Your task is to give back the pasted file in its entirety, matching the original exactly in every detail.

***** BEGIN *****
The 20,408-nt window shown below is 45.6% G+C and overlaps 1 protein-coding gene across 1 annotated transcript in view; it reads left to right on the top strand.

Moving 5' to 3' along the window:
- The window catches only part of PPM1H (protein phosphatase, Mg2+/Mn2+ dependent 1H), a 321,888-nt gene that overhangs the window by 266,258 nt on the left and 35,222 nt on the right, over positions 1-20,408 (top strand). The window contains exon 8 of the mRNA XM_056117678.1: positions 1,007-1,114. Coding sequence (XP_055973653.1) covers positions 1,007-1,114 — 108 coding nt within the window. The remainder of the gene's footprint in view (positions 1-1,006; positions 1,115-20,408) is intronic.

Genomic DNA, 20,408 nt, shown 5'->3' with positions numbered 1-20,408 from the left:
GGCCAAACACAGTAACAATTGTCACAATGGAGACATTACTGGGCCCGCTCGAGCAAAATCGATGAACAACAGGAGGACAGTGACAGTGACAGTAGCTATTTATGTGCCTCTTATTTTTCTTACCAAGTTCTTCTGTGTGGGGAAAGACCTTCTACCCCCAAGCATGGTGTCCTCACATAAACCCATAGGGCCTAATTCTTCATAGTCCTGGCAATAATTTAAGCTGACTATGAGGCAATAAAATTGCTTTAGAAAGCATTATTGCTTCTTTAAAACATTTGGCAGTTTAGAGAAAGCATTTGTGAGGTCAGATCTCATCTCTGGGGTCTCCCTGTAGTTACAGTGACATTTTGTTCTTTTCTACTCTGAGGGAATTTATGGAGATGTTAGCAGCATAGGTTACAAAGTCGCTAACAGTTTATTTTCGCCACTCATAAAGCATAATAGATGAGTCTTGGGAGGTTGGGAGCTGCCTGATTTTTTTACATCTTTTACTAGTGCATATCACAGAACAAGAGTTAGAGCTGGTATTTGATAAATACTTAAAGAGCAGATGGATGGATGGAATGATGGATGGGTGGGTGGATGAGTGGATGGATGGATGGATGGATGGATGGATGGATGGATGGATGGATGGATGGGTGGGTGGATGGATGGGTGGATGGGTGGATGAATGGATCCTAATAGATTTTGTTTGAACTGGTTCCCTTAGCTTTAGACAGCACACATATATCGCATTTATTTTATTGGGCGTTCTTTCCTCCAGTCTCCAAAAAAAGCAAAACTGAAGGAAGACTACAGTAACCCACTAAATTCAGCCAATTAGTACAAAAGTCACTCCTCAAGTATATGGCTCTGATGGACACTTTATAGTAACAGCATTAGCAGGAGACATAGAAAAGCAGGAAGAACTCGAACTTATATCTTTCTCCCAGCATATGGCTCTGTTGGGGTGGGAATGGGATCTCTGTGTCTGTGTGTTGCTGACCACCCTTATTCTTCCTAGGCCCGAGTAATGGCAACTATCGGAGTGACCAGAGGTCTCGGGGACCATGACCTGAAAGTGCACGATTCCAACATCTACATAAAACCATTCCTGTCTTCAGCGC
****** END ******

The 20,408-nt window shown below is 45.6% G+C and overlaps 1 protein-coding gene across 1 annotated transcript in view; it reads left to right on the top strand.

Moving 5' to 3' along the window:
- The window catches only part of PPM1H (protein phosphatase, Mg2+/Mn2+ dependent 1H), a 321,888-nt gene that overhangs the window by 266,258 nt on the left and 35,222 nt on the right, over positions 1-20,408 (top strand). The window contains exon 8 of the mRNA XM_056117678.1: positions 1,007-1,114. Coding sequence (XP_055973653.1) covers positions 1,007-1,114 — 108 coding nt within the window. The remainder of the gene's footprint in view (positions 1-1,006; positions 1,115-20,408) is intronic.

Genomic DNA, 20,408 nt, shown 5'->3' with positions numbered 1-20,408 from the left:
GGCCAAACACAGTAACAATTGTCACAATGGAGACATTACTGGGCCCGCTCGAGCAAAATCGATGAACAACAGGAGGACAGTGACAGTGACAGTAGCTATTTATGTGCCTCTTATTTTTCTTACCAAGTTCTTCTGTGTGGGGAAAGACCTTCTACCCCCAAGCATGGTGTCCTCACATAAACCCATAGGGCCTAATTCTTCATAGTCCTGGCAATAATTTAAGCTGACTATGAGGCAATAAAATTGCTTTAGAAAGCATTATTGCTTCTTTAAAACATTTGGCAGTTTAGAGAAAGCATTTGTGAGGTCAGATCTCATCTCTGGGGTCTCCCTGTAGTTACAGTGACATTTTGTTCTTTTCTACTCTGAGGGAATTTATGGAGATGTTAGCAGCATAGGTTACAAAGTCGCTAACAGTTTATTTTCGCCACTCATAAAGCATAATAGATGAGTCTTGGGAGGTTGGGAGCTGCCTGATTTTTTTACATCTTTTACTAGTGCATATCACAGAACAAGAGTTAGAGCTGGTATTTGATAAATACTTAAAGAGCAGATGGATGGATGGAATGATGGATGGGTGGGTGGATGAGTGGATGGATGGATGGATGGATGGATGGATGGATGGATGGATGGATGGATGGGTGGGTGGATGGATGGGTGGATGGGTGGATGAATGGATCCTAATAGATTTTGTTTGAACTGGTTCCCTTAGCTTTAGACAGCACACATATATCGCATTTATTTTATTGGGCGTTCTTTCCTCCAGTCTCCAAAAAAAGCAAAACTGAAGGAAGACTACAGTAACCCACTAAATTCAGCCAATTAGTACAAAAGTCACTCCTCAAGTATATGGCTCTGATGGACACTTTATAGTAACAGCATTAGCAGGAGACATAGAAAAGCAGGAAGAACTCGAACTTATATCTTTCTCCCAGCATATGGCTCTGTTGGGGTGGGAATGGGATCTCTGTGTCTGTGTGTTGCTGACCACCCTTATTCTTCCTAGGCCCGAGTAATGGCAACTATCGGAGTGACCAGAGGTCTCGGGGACCATGACCTGAAAGTGCACGATTCCAACATCTACATAAAACCATTCCTGTCTTCAGCGC